Don: Constant monitoring key to curbing landslides

GEORGE TOWN: Good monitoring and management actions are key to curbing landslides and erosion along hilly stretches, says a university professor.

Prof Dr Fauziah Ahmad from Universiti Sains Malaysia School of Civil Engineering said that while some incidents were natural disasters or due to climate change, most occurrences could be monitored and managed properly.

“The key to managing landslides is to conduct proper monitoring of slopes and critical areas.

“When a landslide occurs, it means there is slope failure on parts of the hill, so we do sheet piling on the slopes to stabilise them.

“It helps to control soil movement with the sheets penetrating the soil to a certain length to ensure the soil behind it cannot move.

“Realistically, we cannot do sheet piling on every slope and we also cannot protect every part of the hill,” she said.

Prof Fauziah said the authorities should monitor critical areas and hill slopes from time to time.

“It is not practical to carry out monitoring occasionally. When no changes or soil movements are detected, the slopes or critical areas are left unchecked for a long time,” she said.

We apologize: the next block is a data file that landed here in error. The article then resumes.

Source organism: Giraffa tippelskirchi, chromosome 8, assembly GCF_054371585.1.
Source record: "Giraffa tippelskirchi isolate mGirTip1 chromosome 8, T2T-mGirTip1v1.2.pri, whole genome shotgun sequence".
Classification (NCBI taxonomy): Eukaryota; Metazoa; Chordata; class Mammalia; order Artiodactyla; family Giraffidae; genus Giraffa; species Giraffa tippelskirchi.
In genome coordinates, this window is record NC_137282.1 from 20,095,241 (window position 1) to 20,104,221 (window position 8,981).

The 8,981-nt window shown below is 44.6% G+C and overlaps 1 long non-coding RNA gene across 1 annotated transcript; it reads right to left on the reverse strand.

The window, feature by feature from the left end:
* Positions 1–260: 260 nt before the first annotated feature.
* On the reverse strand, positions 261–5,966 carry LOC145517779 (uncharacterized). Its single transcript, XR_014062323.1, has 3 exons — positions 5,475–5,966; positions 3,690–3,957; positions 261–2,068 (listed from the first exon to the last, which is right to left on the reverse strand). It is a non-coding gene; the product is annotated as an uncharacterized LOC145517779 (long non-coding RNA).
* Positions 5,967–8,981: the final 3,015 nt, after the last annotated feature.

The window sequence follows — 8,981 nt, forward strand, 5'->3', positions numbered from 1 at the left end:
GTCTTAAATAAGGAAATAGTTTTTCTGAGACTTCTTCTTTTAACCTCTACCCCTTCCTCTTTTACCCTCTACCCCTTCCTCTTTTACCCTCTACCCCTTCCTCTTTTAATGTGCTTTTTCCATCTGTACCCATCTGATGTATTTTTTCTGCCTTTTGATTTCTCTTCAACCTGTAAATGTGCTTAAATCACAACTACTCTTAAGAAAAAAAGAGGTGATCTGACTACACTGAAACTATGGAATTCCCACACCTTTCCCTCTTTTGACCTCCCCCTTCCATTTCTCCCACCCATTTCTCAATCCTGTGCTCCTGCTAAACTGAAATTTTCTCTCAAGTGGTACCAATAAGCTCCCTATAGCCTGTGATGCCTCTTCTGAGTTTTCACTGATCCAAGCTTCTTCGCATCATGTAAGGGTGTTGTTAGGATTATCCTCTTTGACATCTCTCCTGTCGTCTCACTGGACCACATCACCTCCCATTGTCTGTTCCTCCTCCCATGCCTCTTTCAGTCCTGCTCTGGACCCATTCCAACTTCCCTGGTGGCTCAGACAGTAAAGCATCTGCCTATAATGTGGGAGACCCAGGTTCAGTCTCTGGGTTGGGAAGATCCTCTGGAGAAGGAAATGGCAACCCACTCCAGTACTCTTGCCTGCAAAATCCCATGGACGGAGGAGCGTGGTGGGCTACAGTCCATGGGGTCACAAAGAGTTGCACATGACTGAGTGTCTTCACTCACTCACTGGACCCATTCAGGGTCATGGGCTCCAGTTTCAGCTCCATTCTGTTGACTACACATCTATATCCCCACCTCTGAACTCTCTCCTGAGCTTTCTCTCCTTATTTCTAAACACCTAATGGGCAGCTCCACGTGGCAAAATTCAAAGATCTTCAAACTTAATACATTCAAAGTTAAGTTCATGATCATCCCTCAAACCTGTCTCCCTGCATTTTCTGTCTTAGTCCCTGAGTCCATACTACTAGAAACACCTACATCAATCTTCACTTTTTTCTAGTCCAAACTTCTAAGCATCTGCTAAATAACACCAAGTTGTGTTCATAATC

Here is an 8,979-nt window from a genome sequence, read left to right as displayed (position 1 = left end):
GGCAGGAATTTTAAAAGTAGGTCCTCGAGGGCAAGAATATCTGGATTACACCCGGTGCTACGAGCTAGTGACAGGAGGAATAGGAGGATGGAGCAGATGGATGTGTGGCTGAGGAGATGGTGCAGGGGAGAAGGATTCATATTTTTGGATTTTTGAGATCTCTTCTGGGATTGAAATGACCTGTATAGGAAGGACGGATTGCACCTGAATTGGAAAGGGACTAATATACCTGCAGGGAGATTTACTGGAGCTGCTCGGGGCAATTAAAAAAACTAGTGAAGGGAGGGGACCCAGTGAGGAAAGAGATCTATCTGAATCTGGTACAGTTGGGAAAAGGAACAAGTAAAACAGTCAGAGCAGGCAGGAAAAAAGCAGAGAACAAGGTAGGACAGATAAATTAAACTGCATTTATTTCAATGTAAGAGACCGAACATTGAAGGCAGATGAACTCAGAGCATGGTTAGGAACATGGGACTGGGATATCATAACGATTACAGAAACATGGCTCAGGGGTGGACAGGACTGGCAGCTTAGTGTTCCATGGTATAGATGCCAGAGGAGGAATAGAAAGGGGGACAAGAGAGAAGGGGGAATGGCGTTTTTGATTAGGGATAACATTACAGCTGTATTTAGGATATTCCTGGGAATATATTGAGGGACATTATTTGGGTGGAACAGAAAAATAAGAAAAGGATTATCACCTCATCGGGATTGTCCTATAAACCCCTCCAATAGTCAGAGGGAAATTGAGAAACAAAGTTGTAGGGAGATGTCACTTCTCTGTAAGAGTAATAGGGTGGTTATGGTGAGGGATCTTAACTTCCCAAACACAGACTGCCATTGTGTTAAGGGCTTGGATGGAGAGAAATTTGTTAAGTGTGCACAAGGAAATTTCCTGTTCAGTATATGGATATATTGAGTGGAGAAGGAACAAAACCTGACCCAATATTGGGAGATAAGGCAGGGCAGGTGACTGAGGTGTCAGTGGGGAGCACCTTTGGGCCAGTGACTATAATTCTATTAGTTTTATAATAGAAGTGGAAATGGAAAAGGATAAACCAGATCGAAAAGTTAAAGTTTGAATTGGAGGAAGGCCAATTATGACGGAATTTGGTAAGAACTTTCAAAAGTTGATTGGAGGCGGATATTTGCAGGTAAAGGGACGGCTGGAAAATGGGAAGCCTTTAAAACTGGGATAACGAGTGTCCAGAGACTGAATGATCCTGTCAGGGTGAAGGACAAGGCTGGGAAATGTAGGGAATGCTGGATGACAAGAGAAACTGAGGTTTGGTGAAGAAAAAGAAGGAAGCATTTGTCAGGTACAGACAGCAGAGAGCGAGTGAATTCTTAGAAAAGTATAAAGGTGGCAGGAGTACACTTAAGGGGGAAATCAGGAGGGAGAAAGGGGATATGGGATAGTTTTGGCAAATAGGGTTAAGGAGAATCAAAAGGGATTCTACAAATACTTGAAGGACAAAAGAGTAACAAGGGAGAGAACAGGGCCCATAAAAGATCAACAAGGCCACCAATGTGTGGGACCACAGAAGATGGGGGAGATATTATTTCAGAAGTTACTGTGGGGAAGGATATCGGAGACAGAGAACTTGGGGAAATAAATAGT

Prof Fauziah said Malaysia could learn from Hong Kong, which has a systematic approach to monitor slopes and critical areas.

“The authorities in Hong Kong monitor slopes and critical areas regularly, especially if there are communities there.

“We should learn from such practices. For hills which are away from the community, we can leave Mother Nature to take its course.

“But if there are communities near the hills, we need to have appropriate measures and awareness,” she added.

Prof Fauziah said landslides and soil erosion are almost inevitable when there are torrential rains or prolonged rainfall.

“When there is a lot of rain, the water weight would carry along loose particles or soil.

“So when the flood subsides, we see a lot of mud, soil and residue.

“Whenever there is flooding, water could wash away the soil and the water weight can carry along the loose particles.

“This is why we can see shallow or deep sliding on parts of hill slopes during heavy rainfall,” she said.

Prof Fauziah, who is an expert in soil and slope movement, said when it comes to torrential rain, large amounts of rainwater could seep into the soil.

“The soil would start to accumulate water, causing soil movement.

“If the resistance of the soil or slope is not strong, it will slide and carry the water and all the particles with it,” she said.

Over the years, Penang has been hit with incidents of landslide with the worst being on Oct 21, 2017 where 11 workers comprising a local, five Bangladeshis, two Indonesians, two Myanmar nationals and a Pakistani were buried by a landslide at an affordable housing construction site in Lengkok Lembah Permai, Tanjung Bungah.

A year later, another major landslide took the lives of nine foreign workers and injured four others at the Bukit Kukus road project site.

The construction company and the project director of the Paya Terubong paired roads project in Jalan Bukit Kukus were later fined RM35,000 each after they pleaded guilty to an amended charge of failing to provide safe working procedures at the project site.

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